Update: The Environments and Societies website is now live at http://environmentsandsocieties.ucdavis.edu/
On a crisp October afternoon, faculty and graduate students from across UC Davis filled Voorhies 126 to hear Mellon Visiting Assistant Professor in Environments & Societies Traci Brynne Voyles present “Unsettling Environmental Justice Studies: Mapping Environment and the Uranium Landscape.” This talk examined the history of the uranium industry on Navajo/Dine land, focusing on the way in which the uranium industry has naturalized environmental injustice at the expense of Navajo lives, lands, and relationship to the environment.
Voyles’ presentation was just the first in a series of events planned by the Mellon Research Initiative in Environments & Societies. Co-directed by Louis Warren, the W. Turrentine Jackson Professor of Western U.S. History, and Associate Professor of English Michael Ziser, the initiative aims to provide a venue for collaboration and cross-pollination for scholars who define themselves as environmental humanists and social scientists at UC Davis.
In winter and spring quarters, the initiative will host an Environments & Societies Workshop–a weekly colloquium that brings together scholars, journalists and activists whose work represents the best research and writing happening now on environmental questions. Each meeting will feature one invited presenter whose work is pre-circulated for discussion. Winter quarter will also feature an interdisciplinary graduate seminar in environmental literature and history, co-taught by Warren and Ziser.
The initiative has hired Voyles as a visiting assistant professor to help manage the series. With specialties in environmental history, Native American studies, and social justice, Voyles will also teach courses in the UC Davis History Department and present at an upcoming event co-hosted with the Campus Community Book Project regarding environmental injustice and Native American land.
While UC Davis is renowned nationally and internationally for its research in environmental sciences, the campus’s strengths in environmental humanities and social sciences are less widely known. Disciplinary boundaries have sometimes made it difficult for humanities and social science scholars to work together, according to Ziser. The initiative aims to break down these boundaries by providing institutional support for collaboration at the intersection of the environment, social sciences, and humanities.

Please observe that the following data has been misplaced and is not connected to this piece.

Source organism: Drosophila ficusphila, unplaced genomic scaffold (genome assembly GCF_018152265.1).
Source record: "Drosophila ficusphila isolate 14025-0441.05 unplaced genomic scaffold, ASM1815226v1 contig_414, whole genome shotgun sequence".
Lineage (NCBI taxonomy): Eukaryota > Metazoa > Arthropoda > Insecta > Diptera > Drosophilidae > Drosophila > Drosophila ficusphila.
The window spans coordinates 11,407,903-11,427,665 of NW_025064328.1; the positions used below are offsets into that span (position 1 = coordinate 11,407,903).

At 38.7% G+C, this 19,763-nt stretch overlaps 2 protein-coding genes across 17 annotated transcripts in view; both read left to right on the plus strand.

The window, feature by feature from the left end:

Such interdisciplinary analysis is crucial, says Ziser, “As Californians face 21st century challenges defined by the collision of industrial, ecological, and cultural systems, the expertise of humanities and social science scholars in analyzing and addressing environmental problems will be of as much importance as the scientific knowledge and techniques that UC Davis already recognizes with institutional support.”
According to Ziser, this winter’s interdisciplinary graduate seminar could provide the template for a regular seminar focusing on environments and societies. While the initiative’s current educational focus is on graduate students, Ziser hopes to create undergraduate courses to replace the now-discontinued Nature and Culture undergraduate major.
The initiative also aims to reach out to the public. “We have a lot of good science in the West, but we’re failing to inform policy, and our public discussions of environmental issues are impoverished” notes Ziser. The collaboration will enrich this public discourse through its speakers series and by potentially establishing an outreach program modeled after the history department’s public history project.
Winter speakers include Sarah Jaquette Ray, Assistant Professor of English and Coordinator of the Geography and Environmental Studies BA Program at University of Alaska Southeast. Her work combines environmental justice literature and theory, human geography, and cultural studies, and she will present “The Ecological Other: Bodies, Nature, and Exclusion.” Valerie Kuletz will present a talk titled “The ‘Elemental’ Problems of Life: Un-Natural Natures in the Age of Fukushima.” Other scheduled speakers include Nancy Peluso, political ecologist and co-director of the Berkeley Workshop on Environmental Politics, and Richard Hiskes, editor of the Journal of Human Rights and Associate Director of the Connecticut Human Rights Institute and scholar of environmental ethics and human rights theory.
The Environments & Societies Mellon Initiative joins Early Modern Studies as one of two three-year research initiatives funded by a grant from the Andrew W. Mellon foundation. With the Early Modern Studies Initiative’s web site already launched, a web presence for Environments & Societies will follow in the coming weeks to broadcast all the great work expected out of the group’s colloquium.